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By PeterChi29-01-2014
MrJenssen (editor)
StuntmanLT (editor)

The Defence

Action, Adventure, Indie
Release Date:

The Prosecution

Intel Core 2 Duo 1.8 GHz
AMD equivalent
Nvidia GeForce 8600
AMD equivalent
2 GB
3 GB

The Case

Darkout, the adventure game from indie developers Allgraf, was released on Steam on the 4th of December, which, unfortunately for Allgraf and any other game released on that day, was the same day as the somewhat similar Starbound’s Early Access program began. Starbound took off, selling like yummy bananas, while Darkout hasn't done quite as crazily well. Is Darkout really good enough to justify it being another addition to the increasing crowded genre of mine/build/survive-em-ups - or should we just forget about it altogether?

The Trial

Both Darkout and Starbound have very similar concepts on the surface. You're fleeing the destruction of Earth and somehow end up crash-landing on an alien planet. To make the place a little more habitable, you must collect materials and gradually build yourself into an unstoppable alien ganking machine who laughs at how easy it is to mine iron ore, and spits in the face of crafting a longsword. This is where Darkout begins to feel like something you haven't played before, and this is where it really comes into its own.

Darkout separates itself from most 2D adventure games by introducing both a coherent story to drive the gameplay forward, and an innovative technology research system. It's surprising how much of a difference these two elements can make when well implemented.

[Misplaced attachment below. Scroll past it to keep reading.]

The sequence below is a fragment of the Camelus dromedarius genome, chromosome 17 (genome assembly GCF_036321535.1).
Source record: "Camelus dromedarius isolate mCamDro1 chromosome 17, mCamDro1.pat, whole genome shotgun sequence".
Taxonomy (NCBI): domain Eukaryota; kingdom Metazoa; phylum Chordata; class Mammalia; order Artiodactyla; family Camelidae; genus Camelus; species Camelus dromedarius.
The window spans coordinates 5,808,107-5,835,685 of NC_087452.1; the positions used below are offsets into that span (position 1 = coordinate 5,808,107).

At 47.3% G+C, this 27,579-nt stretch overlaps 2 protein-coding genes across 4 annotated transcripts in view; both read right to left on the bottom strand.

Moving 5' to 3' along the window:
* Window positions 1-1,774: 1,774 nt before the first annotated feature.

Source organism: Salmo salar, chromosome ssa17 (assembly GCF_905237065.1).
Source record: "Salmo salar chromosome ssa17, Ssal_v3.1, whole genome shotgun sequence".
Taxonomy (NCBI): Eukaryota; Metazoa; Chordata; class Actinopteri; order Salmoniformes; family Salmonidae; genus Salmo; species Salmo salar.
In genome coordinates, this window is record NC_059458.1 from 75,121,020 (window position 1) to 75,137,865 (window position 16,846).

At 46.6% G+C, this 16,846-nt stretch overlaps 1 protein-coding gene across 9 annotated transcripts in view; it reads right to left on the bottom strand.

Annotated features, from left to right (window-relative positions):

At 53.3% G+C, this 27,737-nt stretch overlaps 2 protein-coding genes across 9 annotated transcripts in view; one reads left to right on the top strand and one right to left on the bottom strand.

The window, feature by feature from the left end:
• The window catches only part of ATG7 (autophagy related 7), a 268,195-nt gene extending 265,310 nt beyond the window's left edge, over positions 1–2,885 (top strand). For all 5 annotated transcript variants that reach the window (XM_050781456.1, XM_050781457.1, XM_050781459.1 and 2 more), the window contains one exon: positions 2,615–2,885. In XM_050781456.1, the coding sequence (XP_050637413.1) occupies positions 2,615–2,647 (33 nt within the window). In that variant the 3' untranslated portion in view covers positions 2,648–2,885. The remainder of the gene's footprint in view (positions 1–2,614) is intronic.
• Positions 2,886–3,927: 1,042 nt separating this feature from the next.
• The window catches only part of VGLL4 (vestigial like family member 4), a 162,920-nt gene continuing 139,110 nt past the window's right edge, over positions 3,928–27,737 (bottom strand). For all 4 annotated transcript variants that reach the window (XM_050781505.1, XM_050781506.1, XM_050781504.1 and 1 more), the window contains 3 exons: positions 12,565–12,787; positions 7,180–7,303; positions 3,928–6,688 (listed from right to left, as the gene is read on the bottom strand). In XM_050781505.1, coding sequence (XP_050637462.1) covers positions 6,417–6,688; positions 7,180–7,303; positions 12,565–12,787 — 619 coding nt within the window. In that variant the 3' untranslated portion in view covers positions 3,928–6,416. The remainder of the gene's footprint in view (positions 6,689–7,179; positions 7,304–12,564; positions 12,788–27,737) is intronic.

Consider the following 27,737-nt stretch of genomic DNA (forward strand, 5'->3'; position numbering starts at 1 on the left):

Never trust a flying jellyfish.

Never trust a flying jellyfish.

The story begins with you standing in a strange place beside a burning escape pod. Your PDA’s artificial intelligence comes online and tells you to salvage your pod and guides you in the preparation of a shelter to help you survive the night. From there, the AI helps you set up the antenna from your pod in the hopes of getting in contact with someone. The AI then proceeds by giving you quests like "craft ten pieces of leather," then "craft some leather armour" and so on. This leads you into the game beautifully, making learning how the different crafting systems work easy and memorable. It is important for Darkout to make sure the player grasps and remembers the basics of the crafting, because there are a lot of things to craft, and there are often other variables to consider as well. If you want to make some sulphur, for example, you'll need to be close to your Chemistry lab. If you want to make a laser gun (yes, a frickin laser gun!) you'll need to be close to your Moulder.

The tutorial system works as part of a story that develops as you play, revealing bits of information about where you are, why the planet is the way it is, and what's going on. Another avenue Allgraf take to tell Darkout's story is through data tubes that are randomly dropped by monsters, or found when looting chests left behind by other poor souls who happened to land on the planet. Each data tube can be decrypted and then added to your logs; some revealing text logs while others are voice acted well enough to make games like X: Rebirth hang themselves in shame.